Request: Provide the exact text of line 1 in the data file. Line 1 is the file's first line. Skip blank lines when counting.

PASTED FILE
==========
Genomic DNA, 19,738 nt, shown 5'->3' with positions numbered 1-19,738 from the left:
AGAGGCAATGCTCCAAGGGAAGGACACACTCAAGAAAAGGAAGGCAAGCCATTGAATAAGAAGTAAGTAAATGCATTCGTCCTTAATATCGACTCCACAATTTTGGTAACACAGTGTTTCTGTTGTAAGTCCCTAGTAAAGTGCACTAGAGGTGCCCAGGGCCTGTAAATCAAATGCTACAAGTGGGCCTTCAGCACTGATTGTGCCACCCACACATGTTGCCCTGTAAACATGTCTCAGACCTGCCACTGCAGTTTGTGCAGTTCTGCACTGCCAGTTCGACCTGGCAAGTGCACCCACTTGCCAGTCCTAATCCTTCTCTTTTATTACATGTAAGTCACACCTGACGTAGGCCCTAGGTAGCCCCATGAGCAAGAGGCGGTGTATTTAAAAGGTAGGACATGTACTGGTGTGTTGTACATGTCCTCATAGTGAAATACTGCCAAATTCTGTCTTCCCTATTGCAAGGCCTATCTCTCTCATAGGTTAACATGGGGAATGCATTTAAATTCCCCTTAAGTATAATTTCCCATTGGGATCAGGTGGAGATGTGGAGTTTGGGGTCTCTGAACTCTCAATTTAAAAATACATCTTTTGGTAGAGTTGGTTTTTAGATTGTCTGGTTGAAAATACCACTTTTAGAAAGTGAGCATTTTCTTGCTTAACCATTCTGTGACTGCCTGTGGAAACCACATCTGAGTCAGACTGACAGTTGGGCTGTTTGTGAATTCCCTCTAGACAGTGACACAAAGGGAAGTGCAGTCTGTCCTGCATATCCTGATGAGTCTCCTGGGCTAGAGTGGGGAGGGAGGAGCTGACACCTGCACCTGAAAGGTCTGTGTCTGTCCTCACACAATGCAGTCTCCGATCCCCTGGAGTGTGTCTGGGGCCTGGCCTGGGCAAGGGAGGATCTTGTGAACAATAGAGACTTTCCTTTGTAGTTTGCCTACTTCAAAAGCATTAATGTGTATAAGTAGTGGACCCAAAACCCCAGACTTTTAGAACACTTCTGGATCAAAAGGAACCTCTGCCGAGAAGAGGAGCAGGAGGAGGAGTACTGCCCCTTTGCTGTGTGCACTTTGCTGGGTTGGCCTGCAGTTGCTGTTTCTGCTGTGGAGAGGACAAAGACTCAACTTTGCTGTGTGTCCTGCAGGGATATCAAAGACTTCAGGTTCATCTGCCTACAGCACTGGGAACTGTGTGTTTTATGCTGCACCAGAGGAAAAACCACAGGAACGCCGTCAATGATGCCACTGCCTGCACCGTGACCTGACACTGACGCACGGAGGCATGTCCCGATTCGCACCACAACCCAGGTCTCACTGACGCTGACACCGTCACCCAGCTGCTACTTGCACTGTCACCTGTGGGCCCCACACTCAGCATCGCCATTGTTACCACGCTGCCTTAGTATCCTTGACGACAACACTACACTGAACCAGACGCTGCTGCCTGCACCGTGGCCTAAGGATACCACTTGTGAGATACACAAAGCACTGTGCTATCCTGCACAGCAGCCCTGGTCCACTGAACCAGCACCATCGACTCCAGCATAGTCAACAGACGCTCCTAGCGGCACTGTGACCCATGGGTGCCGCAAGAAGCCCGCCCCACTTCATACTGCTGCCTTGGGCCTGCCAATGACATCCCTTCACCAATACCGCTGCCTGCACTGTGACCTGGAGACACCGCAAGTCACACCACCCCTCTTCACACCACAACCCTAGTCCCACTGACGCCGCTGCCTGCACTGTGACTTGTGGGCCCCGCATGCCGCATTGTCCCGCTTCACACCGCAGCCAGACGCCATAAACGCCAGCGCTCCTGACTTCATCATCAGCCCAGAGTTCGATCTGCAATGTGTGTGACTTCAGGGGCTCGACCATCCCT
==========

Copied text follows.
Genomic DNA, 19,738 nt, shown 5'->3' with positions numbered 1-19,738 from the left: